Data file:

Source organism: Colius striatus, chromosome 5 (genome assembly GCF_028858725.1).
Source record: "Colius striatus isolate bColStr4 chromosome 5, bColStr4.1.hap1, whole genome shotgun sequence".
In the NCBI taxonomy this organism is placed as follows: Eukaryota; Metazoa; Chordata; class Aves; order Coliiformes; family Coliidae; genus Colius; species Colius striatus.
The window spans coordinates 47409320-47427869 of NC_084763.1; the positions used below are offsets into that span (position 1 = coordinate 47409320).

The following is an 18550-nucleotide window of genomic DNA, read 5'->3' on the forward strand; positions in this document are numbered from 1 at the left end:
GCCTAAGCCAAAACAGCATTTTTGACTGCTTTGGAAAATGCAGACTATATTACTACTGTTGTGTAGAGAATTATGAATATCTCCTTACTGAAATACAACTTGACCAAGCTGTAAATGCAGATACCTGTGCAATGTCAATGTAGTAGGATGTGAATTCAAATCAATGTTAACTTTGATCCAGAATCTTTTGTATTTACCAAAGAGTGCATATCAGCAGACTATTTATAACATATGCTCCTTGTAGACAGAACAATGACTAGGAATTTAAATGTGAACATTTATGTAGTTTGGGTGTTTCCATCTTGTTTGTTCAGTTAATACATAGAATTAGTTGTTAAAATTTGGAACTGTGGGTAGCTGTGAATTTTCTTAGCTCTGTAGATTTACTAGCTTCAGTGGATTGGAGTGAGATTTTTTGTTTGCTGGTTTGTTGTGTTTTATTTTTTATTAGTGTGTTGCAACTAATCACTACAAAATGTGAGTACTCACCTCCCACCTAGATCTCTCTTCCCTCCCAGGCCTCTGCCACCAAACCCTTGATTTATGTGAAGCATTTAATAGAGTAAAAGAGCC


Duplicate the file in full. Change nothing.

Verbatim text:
Source organism: Colius striatus, chromosome 5 (genome assembly GCF_028858725.1).
Source record: "Colius striatus isolate bColStr4 chromosome 5, bColStr4.1.hap1, whole genome shotgun sequence".
In the NCBI taxonomy this organism is placed as follows: Eukaryota; Metazoa; Chordata; class Aves; order Coliiformes; family Coliidae; genus Colius; species Colius striatus.
The window spans coordinates 47409320-47427869 of NC_084763.1; the positions used below are offsets into that span (position 1 = coordinate 47409320).

The following is an 18550-nucleotide window of genomic DNA, read 5'->3' on the forward strand; positions in this document are numbered from 1 at the left end:
GCCTAAGCCAAAACAGCATTTTTGACTGCTTTGGAAAATGCAGACTATATTACTACTGTTGTGTAGAGAATTATGAATATCTCCTTACTGAAATACAACTTGACCAAGCTGTAAATGCAGATACCTGTGCAATGTCAATGTAGTAGGATGTGAATTCAAATCAATGTTAACTTTGATCCAGAATCTTTTGTATTTACCAAAGAGTGCATATCAGCAGACTATTTATAACATATGCTCCTTGTAGACAGAACAATGACTAGGAATTTAAATGTGAACATTTATGTAGTTTGGGTGTTTCCATCTTGTTTGTTCAGTTAATACATAGAATTAGTTGTTAAAATTTGGAACTGTGGGTAGCTGTGAATTTTCTTAGCTCTGTAGATTTACTAGCTTCAGTGGATTGGAGTGAGATTTTTTGTTTGCTGGTTTGTTGTGTTTTATTTTTTATTAGTGTGTTGCAACTAATCACTACAAAATGTGAGTACTCACCTCCCACCTAGATCTCTCTTCCCTCCCAGGCCTCTGCCACCAAACCCTTGATTTATGTGAAGCATTTAATAGAGTAAAAGAGCC